This was probably one of the most straight-up-Sundance films from this years festival. It has a relatively simple story, that dissects the lives of two siblings who are trying to find a way to coop their past and comes with Sundance veteran’s Mark and Jay Duplass as Executive Producers. Can’t be more Sundance than that! With lovely performances by Bill Hader and Kristen Wiig, second time director Craig Johnson creates a dark, indie drama that delivers some solid laughs.


Living separate lives on opposite sides of the country, estranged siblings Maggie and Milo are at the end of their ropes. But after a moment of crisis reunites them, Milo goes to spend time with Maggie in the small New York town where they grew up. A dental hygienist, Maggie struggles with her unhappy marriage to the painfully good-natured Lance, while Milo tracks down Rich, the English teacher with whom he shares a checkered past. Adrift and wondering how they ended up so far from who they were supposed to be, the siblings try to patch things up.

The twins’ father once told them to stick together no matter what. The Skeleton Twins is about discovering what that means.

The Players:

The Good:

  • Hader and Wiig’s Dynamic: There’s no denying that when these two get together, there’s magic to be had. Despite them being two of the top comedic actors working today, both give beautiful dramatic performances that show that these two have progressed far past their SNL days. But, that being said, if you have Hader and Wiig on screen, it’s illegal to not have some comedic scenes. These two are both so quick witted, with such amazing timing, that they’re able to have you in stitches without having to be overt. Their comedic tone was both needed and enjoyable in their otherwise very serious and at times depressing film, that really needed that light to keep it moving.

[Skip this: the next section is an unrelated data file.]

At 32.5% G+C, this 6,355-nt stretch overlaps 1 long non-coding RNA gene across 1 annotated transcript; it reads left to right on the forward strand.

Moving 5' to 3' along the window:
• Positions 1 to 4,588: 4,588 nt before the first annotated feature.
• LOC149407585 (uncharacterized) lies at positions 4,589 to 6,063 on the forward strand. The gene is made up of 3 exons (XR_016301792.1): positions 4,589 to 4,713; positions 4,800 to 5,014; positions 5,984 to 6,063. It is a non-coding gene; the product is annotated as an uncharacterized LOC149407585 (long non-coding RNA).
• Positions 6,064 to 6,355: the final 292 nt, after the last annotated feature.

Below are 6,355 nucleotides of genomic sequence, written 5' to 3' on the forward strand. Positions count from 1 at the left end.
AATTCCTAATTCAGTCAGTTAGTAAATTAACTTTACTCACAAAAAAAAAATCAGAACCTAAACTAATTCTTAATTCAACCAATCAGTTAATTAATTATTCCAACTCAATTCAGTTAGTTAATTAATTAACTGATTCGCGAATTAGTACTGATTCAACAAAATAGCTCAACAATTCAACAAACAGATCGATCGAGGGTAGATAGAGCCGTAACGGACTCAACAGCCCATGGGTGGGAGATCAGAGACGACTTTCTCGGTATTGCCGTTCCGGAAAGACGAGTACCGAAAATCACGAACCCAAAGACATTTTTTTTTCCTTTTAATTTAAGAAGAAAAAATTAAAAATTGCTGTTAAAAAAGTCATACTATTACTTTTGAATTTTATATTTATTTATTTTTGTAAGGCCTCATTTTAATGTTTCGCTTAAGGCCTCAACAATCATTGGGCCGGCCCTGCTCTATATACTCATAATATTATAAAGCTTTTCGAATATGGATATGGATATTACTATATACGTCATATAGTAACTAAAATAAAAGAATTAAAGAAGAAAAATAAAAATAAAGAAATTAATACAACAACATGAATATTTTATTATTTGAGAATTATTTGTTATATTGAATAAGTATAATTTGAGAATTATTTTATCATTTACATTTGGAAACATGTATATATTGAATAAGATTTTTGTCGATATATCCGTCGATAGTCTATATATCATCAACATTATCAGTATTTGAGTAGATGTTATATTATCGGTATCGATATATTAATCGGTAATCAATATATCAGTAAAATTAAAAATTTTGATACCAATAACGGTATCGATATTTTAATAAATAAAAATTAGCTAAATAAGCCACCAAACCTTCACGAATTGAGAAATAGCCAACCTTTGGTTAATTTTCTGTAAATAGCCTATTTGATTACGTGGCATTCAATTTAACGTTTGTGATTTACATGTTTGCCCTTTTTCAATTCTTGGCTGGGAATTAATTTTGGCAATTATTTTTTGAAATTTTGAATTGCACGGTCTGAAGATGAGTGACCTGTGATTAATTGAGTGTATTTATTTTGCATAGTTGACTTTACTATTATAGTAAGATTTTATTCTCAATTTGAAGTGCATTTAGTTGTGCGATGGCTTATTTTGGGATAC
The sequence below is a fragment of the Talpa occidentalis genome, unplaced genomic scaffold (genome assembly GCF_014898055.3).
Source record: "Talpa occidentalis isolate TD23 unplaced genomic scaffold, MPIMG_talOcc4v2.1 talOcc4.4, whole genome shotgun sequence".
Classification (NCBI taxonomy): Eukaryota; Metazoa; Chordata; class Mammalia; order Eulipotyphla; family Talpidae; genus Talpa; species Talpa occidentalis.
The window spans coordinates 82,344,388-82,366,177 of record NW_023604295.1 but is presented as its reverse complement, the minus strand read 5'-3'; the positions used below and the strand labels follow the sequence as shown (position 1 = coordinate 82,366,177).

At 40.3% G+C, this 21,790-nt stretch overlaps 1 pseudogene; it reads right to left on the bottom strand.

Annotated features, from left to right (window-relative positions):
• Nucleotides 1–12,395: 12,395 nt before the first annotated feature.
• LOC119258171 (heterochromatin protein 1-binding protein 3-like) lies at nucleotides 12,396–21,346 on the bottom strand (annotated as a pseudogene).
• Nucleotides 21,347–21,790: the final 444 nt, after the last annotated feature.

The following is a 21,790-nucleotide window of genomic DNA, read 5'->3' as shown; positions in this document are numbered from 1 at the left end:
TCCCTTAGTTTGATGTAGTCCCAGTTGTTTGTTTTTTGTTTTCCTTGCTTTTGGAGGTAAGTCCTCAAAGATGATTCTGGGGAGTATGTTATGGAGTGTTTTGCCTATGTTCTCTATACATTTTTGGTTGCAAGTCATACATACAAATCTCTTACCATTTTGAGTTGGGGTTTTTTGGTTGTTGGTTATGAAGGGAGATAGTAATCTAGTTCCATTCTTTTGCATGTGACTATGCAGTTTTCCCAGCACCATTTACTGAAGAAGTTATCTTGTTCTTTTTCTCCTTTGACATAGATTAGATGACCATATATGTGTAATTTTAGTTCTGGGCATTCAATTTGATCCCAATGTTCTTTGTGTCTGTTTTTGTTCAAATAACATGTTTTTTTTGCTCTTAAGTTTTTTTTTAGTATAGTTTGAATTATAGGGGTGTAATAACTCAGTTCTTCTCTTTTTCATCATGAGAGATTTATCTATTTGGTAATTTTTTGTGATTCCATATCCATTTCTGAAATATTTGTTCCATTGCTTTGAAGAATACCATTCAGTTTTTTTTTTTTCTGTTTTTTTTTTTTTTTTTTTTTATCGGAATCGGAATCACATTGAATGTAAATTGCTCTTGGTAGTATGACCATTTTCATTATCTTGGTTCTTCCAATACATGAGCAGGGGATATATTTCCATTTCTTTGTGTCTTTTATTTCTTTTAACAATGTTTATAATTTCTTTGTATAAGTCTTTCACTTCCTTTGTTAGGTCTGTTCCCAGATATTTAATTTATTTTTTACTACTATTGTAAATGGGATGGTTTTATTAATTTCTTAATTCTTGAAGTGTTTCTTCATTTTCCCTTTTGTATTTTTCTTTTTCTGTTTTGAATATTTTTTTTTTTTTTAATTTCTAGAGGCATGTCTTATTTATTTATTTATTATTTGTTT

• Finding the Truth: This film does a great job of breaking down the norm, and showing that everyone has a story, and often times the more normal someone seems, the more they have to uncover.

The Bad:

  • No Greater Meaning: Despite loving all the actors and wanting to care about the characters, there was something lacking from their story that ever allowed me to really connect with them or understand their world. I may have empathized for them, but the story never penetrated the fourth wall and was never able to become truly effective.


This felt like a very Sundance film, with some lovely moments between the talented duo, that ultimately takes you through a very personal experience that you can appreciate but never truly connect with,

Rating: 6.5/10